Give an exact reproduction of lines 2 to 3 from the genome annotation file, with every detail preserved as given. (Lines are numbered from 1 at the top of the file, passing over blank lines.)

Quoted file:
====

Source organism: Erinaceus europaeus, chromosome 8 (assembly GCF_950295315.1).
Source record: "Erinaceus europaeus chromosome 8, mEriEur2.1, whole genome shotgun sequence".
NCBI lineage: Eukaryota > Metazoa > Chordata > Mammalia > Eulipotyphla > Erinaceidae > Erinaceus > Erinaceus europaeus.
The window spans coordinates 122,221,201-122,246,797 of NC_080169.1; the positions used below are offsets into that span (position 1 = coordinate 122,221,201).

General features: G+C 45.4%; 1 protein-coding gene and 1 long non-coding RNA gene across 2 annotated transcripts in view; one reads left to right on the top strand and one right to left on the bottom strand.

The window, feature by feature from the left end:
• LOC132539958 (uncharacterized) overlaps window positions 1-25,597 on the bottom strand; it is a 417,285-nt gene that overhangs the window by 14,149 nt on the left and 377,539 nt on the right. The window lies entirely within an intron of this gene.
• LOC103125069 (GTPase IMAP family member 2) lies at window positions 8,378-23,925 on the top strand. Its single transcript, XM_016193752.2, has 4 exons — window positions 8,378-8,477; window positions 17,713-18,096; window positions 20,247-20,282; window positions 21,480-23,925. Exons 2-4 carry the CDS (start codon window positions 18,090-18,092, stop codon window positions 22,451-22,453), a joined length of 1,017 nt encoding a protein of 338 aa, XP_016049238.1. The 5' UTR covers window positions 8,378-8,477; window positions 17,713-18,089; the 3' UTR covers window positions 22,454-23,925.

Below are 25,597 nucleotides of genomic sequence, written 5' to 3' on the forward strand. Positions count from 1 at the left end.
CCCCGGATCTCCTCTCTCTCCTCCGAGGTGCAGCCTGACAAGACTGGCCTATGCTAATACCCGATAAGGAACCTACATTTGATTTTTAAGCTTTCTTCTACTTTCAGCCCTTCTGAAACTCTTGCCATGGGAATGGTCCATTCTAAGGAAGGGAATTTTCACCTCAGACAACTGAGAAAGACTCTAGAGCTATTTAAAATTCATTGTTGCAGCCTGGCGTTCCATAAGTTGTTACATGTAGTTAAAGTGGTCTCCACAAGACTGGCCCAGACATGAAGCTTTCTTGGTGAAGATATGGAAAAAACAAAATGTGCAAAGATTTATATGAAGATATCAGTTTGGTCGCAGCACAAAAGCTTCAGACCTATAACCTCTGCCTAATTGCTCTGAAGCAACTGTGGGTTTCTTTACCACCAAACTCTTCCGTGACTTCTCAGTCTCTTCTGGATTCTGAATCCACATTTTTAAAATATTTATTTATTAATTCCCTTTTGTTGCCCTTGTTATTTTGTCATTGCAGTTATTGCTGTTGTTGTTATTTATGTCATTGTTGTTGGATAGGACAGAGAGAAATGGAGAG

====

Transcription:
Source record: "Erinaceus europaeus chromosome 8, mEriEur2.1, whole genome shotgun sequence".
NCBI lineage: Eukaryota > Metazoa > Chordata > Mammalia > Eulipotyphla > Erinaceidae > Erinaceus > Erinaceus europaeus.